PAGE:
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Why America will vote Republican

Put yourself in the shoes of the average American

As America heads to the polls, the Republicans are set to win the House of Representatives. With a little luck, they will carry the Senate too, giving them a chokehold on the remaining years of the Biden presidency. To an audience in Britain, whose primary exposure to American politics tends to come from a Democratic slant, this can be startling: what about January 6th? What about Roe v Wade? What about Donald Trump’s latest statement?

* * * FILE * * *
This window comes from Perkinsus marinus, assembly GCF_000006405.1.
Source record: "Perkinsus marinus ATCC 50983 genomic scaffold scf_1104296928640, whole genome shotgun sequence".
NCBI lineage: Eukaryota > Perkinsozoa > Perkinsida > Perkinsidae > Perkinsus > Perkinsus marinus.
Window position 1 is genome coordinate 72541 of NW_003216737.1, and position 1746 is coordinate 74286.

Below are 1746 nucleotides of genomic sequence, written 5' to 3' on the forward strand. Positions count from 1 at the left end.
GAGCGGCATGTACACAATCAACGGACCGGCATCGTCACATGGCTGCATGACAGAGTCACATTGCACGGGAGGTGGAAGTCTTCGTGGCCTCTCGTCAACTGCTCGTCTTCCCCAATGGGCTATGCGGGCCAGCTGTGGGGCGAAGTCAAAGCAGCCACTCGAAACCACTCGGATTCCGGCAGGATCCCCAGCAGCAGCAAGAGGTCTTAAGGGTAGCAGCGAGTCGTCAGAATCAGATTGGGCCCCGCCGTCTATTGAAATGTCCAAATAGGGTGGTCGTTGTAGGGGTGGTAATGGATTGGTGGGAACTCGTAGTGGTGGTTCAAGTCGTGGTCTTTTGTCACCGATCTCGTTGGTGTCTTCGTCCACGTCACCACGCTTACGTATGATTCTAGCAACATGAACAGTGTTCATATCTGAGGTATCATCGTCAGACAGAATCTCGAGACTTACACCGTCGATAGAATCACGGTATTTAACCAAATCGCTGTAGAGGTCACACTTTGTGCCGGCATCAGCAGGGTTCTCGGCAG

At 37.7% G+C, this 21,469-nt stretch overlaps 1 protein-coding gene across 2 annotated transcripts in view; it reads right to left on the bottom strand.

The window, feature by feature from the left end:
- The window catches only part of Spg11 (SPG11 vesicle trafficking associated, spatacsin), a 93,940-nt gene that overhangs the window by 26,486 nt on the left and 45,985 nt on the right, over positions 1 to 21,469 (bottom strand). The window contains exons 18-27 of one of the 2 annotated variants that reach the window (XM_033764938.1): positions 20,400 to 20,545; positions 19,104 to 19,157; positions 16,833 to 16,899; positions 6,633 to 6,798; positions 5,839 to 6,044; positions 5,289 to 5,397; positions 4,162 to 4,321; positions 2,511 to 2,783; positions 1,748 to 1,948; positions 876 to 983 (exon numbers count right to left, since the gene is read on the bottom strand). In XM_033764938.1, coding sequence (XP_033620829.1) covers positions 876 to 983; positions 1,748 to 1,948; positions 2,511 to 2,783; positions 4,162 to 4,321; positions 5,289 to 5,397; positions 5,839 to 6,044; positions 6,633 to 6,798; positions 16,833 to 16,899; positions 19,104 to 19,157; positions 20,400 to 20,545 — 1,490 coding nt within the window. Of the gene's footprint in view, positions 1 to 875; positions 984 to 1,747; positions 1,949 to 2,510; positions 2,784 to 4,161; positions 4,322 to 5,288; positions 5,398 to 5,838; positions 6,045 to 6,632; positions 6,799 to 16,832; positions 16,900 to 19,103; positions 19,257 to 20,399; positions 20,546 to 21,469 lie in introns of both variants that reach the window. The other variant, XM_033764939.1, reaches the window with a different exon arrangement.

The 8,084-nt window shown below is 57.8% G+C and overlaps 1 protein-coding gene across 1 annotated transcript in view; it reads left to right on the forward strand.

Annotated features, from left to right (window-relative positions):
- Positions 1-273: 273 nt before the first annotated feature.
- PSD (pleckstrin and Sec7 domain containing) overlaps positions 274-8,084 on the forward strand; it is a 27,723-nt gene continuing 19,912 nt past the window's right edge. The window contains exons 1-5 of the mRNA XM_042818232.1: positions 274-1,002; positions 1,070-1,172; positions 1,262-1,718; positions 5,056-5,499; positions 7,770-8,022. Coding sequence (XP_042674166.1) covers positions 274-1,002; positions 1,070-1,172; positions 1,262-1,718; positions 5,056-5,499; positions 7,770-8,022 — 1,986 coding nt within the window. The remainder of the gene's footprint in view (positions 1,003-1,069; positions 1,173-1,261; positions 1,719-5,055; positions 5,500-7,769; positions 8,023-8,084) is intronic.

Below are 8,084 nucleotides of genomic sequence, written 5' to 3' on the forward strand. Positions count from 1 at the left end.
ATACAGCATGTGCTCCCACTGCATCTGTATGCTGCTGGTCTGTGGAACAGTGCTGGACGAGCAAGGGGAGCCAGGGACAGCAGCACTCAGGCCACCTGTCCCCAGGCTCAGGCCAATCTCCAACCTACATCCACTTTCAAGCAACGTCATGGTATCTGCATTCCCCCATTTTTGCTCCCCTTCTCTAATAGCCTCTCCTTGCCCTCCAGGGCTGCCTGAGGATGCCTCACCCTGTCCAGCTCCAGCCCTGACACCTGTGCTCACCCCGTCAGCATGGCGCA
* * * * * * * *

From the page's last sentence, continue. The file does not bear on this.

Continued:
All of this can be explained relatively simply. Take a look at the 2016 and 2020 elections, and an obvious pattern emerges. The Red votes came from places where the jobs had gone. They came from people who felt disrespected by a liberal movement which frequently expressed outright contempt for their values. They came from areas which lost out from globalisation, which lost out from economic change, and which have watched the country they love change into something moulded according to values not their own. These voters can be found across America, but we’ll go with Steve from Ohio. Steve is in his early 40s. He works a blue collar job, drives a pretty large car, is married, has kids. Steve is a pretty normal guy. And Steve is going to vote Republican.